When it comes to taking an animal of any kind into our care, we have to hedge on the side of caution. This is true in most every facet, as we rarely have the benefit of knowing what their lives were like before they came to us.
We need to make sure an animal sees the vet for a medical check, we need to give the animal a behavior evaluation to gauge temperament and potential triggers, and we need to feed them the best possible food available in case of allergies or other unknown issues.
You may be surprised at just how many animals come into our care – even those who are surrendered by their owners – with terrible skin problems like hotspots, balding and yeast infections. What may surprise you even more is that many people don’t even register that the animal has the issue in the first place.
Lack of time or attention means it’s harder to notice that when a pet has been licking its paws, has goopy eyes or even red, irritated skin. Therefore, the first time the issue ends up noticed is when the animal enters into our care.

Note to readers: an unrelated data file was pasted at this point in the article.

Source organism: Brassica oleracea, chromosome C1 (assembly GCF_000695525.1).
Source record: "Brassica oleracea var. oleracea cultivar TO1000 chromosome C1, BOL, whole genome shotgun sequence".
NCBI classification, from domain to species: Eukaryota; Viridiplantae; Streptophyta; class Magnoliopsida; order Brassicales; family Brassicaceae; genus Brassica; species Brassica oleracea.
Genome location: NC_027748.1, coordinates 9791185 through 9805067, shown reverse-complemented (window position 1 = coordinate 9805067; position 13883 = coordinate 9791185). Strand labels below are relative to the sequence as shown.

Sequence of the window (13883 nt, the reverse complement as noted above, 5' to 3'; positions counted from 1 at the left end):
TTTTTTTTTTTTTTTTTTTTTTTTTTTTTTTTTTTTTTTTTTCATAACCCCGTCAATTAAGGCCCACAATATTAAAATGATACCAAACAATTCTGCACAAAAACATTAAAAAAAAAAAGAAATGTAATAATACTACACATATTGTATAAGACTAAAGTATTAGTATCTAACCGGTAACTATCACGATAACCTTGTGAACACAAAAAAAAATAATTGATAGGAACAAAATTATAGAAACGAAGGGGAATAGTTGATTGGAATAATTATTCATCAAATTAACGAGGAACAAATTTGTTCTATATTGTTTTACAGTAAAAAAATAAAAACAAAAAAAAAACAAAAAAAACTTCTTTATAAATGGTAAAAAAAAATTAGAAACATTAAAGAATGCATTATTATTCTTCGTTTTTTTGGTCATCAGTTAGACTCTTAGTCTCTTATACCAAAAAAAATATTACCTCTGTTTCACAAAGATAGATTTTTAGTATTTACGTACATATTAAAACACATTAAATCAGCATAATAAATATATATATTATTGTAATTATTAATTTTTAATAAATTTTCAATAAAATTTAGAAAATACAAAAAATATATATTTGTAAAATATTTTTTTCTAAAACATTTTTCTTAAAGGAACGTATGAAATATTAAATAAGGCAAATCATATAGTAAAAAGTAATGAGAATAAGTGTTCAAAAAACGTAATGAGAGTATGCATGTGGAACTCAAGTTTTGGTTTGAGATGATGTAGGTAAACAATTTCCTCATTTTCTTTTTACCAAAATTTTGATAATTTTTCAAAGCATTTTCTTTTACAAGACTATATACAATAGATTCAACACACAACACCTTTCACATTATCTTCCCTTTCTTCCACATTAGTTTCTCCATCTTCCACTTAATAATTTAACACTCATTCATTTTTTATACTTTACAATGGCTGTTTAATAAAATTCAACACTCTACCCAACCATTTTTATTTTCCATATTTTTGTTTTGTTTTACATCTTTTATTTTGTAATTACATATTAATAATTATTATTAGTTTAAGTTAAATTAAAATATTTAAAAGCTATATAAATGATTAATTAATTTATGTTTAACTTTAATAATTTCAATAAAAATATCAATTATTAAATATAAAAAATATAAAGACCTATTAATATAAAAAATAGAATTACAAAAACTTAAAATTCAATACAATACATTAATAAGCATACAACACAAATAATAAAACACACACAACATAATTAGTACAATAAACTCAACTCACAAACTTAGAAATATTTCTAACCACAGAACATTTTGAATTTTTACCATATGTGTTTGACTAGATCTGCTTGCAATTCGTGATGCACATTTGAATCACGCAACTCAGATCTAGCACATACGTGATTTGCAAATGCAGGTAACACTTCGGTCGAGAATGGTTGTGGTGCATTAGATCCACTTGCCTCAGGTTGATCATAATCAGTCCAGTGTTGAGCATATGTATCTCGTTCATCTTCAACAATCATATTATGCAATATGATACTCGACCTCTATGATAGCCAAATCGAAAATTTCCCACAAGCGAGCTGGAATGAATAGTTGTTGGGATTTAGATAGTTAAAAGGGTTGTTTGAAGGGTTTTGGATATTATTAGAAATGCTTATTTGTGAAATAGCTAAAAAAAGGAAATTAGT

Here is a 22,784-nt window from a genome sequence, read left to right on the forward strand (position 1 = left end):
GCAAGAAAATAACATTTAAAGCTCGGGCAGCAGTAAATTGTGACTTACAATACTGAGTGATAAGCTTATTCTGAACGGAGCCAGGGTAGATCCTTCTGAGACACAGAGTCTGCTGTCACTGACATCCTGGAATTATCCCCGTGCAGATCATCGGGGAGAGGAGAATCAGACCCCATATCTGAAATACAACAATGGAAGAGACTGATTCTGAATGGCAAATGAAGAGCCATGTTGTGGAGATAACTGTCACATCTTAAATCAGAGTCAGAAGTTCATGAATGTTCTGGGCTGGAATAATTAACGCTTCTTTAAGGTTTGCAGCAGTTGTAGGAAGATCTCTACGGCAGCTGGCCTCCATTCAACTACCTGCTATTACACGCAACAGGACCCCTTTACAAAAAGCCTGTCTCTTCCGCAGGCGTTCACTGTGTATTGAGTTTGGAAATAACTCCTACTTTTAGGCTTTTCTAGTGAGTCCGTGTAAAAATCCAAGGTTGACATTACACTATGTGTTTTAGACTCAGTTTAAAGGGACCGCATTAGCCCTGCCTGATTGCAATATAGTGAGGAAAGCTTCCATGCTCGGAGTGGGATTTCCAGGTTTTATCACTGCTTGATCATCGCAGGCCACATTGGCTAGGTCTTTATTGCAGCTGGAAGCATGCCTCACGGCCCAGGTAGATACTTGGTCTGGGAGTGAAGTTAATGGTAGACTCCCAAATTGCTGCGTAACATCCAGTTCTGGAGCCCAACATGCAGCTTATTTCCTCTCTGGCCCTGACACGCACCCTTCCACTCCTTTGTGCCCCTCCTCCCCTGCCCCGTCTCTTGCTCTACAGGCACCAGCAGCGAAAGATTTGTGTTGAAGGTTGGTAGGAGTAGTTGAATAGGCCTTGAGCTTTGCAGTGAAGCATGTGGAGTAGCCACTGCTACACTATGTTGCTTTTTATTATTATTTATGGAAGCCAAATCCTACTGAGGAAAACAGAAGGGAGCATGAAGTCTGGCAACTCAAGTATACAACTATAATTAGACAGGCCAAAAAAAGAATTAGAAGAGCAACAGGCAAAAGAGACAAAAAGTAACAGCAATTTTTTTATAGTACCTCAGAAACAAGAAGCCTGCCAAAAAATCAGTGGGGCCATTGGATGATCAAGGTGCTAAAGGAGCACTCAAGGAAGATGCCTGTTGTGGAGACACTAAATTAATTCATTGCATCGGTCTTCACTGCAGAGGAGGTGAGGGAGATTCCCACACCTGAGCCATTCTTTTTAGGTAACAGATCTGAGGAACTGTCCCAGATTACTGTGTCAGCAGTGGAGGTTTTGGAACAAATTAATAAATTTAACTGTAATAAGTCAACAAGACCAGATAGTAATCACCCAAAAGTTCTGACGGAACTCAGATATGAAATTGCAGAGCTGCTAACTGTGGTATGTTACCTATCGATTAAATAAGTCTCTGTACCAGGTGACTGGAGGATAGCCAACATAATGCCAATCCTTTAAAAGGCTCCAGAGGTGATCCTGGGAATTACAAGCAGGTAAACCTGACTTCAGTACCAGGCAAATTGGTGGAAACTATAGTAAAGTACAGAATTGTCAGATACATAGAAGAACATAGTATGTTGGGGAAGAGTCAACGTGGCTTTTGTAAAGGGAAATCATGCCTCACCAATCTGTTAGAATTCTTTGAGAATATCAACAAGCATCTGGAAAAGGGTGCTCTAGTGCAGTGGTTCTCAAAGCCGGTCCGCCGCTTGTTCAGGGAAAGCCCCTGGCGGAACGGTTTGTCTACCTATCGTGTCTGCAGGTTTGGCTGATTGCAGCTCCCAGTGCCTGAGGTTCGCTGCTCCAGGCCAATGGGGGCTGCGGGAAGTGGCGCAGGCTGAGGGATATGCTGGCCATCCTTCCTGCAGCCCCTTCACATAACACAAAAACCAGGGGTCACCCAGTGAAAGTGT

Since we don’t typically know the cause of any one symptom, we start our detective work with the easiest – and overall least expensive — thing to control: Food.
Our first priority is to make sure an animal in our care is healthy, and a high-quality food can often make the difference between a healthy, happy dog and one who gnaws his paws raw. This is also true for our feline charges.
Any issue might end up more complex than expected, but sometimes all it takes to fix it is a different diet (this is especially true when owners who surrender their animals note what the pet was eating previously and it’s a low-quality food).
Many Americans are getting smarter about what they feed their pets, but some still prefer whatever is cheapest the grocery store (typically that is a product which includes allergy-causing ingredients such as ground yellow corn meat by-product/meal, corn gluten meal, various dyes and additives, by-products, rendered unspecific meats, etc).
What we know for sure is that we see so many health and skin-related issues alleviated by high-quality food (rich in proteins, and low in grains and additives) what you feed your pet has to matter.
Not every dog has the same nutritional needs, but it’s up to us to figure out what those needs are. Sure, a dog could eat table scraps or kibble with corn as the first ingredient, but should they? Not if we can help it.
To find out what’s in your dog food, check out the following sites:
What’s your favorite brand of dog food?
~The Motley Zoo Crew~